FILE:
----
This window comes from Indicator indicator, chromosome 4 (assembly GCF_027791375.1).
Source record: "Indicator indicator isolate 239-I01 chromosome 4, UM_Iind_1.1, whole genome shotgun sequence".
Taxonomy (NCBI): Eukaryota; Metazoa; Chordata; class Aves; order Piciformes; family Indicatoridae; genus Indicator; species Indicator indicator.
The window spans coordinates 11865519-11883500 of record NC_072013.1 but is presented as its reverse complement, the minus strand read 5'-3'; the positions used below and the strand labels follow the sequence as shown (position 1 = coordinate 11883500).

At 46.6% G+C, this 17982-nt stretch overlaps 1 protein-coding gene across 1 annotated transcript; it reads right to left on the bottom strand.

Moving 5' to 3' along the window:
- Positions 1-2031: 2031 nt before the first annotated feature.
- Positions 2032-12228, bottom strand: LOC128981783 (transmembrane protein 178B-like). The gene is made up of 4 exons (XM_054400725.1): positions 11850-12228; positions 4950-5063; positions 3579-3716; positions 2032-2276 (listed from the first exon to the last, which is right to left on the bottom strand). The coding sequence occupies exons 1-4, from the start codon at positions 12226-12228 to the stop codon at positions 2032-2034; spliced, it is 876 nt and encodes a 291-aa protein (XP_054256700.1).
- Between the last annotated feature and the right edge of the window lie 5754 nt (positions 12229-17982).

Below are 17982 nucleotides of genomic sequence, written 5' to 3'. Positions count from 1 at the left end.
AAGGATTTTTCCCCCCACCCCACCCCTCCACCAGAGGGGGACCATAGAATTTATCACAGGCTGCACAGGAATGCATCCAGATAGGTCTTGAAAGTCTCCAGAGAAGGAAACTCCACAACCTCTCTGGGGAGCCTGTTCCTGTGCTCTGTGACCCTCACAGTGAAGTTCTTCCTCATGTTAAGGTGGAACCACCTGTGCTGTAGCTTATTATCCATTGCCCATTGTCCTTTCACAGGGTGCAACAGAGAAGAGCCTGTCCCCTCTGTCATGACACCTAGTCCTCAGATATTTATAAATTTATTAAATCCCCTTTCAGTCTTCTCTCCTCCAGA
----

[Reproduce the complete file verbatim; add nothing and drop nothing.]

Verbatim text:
This window comes from Indicator indicator, chromosome 4 (assembly GCF_027791375.1).
Source record: "Indicator indicator isolate 239-I01 chromosome 4, UM_Iind_1.1, whole genome shotgun sequence".
Taxonomy (NCBI): Eukaryota; Metazoa; Chordata; class Aves; order Piciformes; family Indicatoridae; genus Indicator; species Indicator indicator.
The window spans coordinates 11865519-11883500 of record NC_072013.1 but is presented as its reverse complement, the minus strand read 5'-3'; the positions used below and the strand labels follow the sequence as shown (position 1 = coordinate 11883500).

At 46.6% G+C, this 17982-nt stretch overlaps 1 protein-coding gene across 1 annotated transcript; it reads right to left on the bottom strand.

Moving 5' to 3' along the window:
- Positions 1-2031: 2031 nt before the first annotated feature.
- Positions 2032-12228, bottom strand: LOC128981783 (transmembrane protein 178B-like). The gene is made up of 4 exons (XM_054400725.1): positions 11850-12228; positions 4950-5063; positions 3579-3716; positions 2032-2276 (listed from the first exon to the last, which is right to left on the bottom strand). The coding sequence occupies exons 1-4, from the start codon at positions 12226-12228 to the stop codon at positions 2032-2034; spliced, it is 876 nt and encodes a 291-aa protein (XP_054256700.1).
- Between the last annotated feature and the right edge of the window lie 5754 nt (positions 12229-17982).

Below are 17982 nucleotides of genomic sequence, written 5' to 3'. Positions count from 1 at the left end.
AAGGATTTTTCCCCCCACCCCACCCCTCCACCAGAGGGGGACCATAGAATTTATCACAGGCTGCACAGGAATGCATCCAGATAGGTCTTGAAAGTCTCCAGAGAAGGAAACTCCACAACCTCTCTGGGGAGCCTGTTCCTGTGCTCTGTGACCCTCACAGTGAAGTTCTTCCTCATGTTAAGGTGGAACCACCTGTGCTGTAGCTTATTATCCATTGCCCATTGTCCTTTCACAGGGTGCAACAGAGAAGAGCCTGTCCCCTCTGTCATGACACCTAGTCCTCAGATATTTATAAATTTATTAAATCCCCTTTCAGTCTTCTCTCCTCCAGA